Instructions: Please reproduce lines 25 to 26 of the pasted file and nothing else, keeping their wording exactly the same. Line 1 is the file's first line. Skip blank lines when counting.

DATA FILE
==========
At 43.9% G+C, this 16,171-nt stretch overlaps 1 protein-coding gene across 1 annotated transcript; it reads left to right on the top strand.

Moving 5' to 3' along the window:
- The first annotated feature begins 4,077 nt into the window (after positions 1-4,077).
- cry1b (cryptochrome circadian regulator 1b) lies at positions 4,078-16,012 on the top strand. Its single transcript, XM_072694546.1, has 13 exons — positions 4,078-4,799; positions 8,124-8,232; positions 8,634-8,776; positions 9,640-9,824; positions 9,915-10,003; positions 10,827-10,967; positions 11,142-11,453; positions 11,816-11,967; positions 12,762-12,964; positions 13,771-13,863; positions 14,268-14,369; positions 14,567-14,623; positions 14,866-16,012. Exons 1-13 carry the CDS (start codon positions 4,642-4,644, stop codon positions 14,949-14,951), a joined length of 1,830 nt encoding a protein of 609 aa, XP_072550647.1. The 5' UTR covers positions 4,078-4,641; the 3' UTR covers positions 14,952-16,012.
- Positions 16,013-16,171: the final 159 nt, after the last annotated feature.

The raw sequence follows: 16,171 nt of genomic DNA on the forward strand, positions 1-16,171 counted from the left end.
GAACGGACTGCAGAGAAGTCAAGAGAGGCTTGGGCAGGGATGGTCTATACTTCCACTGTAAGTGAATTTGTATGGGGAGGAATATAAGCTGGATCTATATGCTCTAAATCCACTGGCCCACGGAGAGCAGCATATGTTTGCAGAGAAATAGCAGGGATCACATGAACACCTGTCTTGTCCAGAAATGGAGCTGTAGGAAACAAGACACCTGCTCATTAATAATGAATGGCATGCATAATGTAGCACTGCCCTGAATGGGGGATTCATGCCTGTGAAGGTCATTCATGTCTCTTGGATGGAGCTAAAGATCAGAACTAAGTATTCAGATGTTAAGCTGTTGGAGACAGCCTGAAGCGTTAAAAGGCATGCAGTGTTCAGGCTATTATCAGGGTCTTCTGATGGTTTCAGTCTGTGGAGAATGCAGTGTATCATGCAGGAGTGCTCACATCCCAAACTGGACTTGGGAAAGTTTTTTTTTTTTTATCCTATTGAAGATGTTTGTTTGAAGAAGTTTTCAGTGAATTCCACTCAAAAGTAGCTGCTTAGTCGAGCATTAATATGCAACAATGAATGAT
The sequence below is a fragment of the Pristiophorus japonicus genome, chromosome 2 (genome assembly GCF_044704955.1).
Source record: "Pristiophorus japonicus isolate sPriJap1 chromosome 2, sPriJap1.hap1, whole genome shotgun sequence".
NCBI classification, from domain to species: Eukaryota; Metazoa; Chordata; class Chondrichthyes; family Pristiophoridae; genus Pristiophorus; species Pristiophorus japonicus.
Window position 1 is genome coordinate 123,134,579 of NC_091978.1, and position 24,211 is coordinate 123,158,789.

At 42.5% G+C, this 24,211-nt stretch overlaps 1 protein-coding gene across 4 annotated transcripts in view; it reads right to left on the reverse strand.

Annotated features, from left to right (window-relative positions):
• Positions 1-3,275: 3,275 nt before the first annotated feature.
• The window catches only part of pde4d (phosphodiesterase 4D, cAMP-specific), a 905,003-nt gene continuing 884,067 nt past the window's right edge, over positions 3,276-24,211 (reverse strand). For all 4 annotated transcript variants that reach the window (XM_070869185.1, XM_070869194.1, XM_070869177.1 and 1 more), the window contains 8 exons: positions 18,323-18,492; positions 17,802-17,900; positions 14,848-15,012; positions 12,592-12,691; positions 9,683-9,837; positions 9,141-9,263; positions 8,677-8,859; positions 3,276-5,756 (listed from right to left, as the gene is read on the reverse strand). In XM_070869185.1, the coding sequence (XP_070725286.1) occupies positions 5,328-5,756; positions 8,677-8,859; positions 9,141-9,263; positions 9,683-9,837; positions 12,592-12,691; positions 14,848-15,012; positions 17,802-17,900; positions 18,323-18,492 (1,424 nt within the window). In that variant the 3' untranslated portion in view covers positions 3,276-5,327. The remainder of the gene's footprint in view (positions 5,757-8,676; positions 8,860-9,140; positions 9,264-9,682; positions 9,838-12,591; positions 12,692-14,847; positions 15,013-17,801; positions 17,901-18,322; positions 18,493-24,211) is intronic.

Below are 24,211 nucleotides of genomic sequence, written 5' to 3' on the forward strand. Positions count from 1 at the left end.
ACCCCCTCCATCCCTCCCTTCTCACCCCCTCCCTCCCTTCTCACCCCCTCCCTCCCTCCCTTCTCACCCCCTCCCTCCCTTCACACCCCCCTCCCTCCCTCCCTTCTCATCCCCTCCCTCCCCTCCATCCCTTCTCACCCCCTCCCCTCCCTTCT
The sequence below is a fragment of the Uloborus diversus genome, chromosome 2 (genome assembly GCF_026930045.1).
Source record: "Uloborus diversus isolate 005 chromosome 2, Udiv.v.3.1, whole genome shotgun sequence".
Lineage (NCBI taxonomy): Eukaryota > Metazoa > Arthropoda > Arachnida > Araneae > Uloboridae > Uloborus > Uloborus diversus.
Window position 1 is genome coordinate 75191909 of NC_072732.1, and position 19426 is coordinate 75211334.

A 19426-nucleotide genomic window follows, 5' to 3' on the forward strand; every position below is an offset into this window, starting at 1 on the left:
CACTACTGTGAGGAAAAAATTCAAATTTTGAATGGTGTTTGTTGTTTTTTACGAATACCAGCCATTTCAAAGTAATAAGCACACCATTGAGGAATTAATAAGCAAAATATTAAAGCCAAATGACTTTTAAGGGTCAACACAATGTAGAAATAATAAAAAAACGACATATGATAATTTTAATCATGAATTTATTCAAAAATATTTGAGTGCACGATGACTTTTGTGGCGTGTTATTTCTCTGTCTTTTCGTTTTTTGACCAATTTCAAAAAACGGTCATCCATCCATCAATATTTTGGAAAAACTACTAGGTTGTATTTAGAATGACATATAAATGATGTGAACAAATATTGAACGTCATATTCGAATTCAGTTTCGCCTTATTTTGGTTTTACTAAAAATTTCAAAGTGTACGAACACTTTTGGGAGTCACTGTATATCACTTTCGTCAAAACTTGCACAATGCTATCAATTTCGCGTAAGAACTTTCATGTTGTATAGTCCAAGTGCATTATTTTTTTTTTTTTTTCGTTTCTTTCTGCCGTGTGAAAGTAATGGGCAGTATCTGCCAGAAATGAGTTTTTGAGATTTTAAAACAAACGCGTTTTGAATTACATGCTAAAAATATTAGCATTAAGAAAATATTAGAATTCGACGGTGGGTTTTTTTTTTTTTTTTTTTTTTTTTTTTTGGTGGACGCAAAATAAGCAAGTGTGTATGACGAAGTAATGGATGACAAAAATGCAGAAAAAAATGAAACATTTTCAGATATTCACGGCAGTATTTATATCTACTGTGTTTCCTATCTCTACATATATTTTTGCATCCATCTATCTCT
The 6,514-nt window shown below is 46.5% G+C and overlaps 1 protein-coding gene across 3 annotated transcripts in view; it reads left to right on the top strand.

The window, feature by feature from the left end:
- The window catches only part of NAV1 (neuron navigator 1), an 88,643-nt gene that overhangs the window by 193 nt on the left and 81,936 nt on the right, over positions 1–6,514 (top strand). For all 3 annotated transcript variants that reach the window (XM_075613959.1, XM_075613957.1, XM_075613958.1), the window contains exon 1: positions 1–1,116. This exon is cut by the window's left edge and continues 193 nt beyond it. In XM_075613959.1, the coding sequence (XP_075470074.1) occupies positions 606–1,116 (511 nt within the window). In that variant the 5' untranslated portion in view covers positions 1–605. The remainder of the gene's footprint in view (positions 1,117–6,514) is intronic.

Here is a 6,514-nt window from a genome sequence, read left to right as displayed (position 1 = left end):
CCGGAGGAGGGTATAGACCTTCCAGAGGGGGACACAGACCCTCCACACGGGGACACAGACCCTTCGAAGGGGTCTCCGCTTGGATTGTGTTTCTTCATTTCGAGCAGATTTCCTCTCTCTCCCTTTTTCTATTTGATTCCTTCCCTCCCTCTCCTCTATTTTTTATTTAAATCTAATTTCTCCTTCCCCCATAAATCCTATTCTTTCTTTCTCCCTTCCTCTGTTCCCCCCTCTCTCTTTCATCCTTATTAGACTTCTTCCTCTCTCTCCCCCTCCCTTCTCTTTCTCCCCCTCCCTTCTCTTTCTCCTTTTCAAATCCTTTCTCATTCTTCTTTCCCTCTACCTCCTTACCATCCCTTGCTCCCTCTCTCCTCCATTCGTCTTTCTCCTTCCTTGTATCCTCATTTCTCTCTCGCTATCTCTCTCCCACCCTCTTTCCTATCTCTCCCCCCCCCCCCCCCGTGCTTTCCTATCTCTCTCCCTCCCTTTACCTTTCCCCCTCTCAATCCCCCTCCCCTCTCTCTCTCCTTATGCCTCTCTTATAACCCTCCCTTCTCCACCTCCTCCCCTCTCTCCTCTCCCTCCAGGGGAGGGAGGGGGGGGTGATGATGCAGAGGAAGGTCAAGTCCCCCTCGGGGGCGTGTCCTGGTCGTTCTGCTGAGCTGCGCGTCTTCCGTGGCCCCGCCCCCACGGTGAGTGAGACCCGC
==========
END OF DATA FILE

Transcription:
The window, feature by feature from the left end:
- The window catches only part of NAV1 (neuron navigator 1), an 88,643-nt gene that overhangs the window by 193 nt on the left and 81,936 nt on the right, over positions 1–6,514 (top strand). For all 3 annotated transcript variants that reach the window (XM_075613959.1, XM_075613957.1, XM_075613958.1), the window contains exon 1: positions 1–1,116. This exon is cut by the window's left edge and continues 193 nt beyond it. In XM_075613959.1, the coding sequence (XP_075470074.1) occupies positions 606–1,116 (511 nt within the window). In that variant the 5' untranslated portion in view covers positions 1–605. The remainder of the gene's footprint in view (positions 1,117–6,514) is intronic.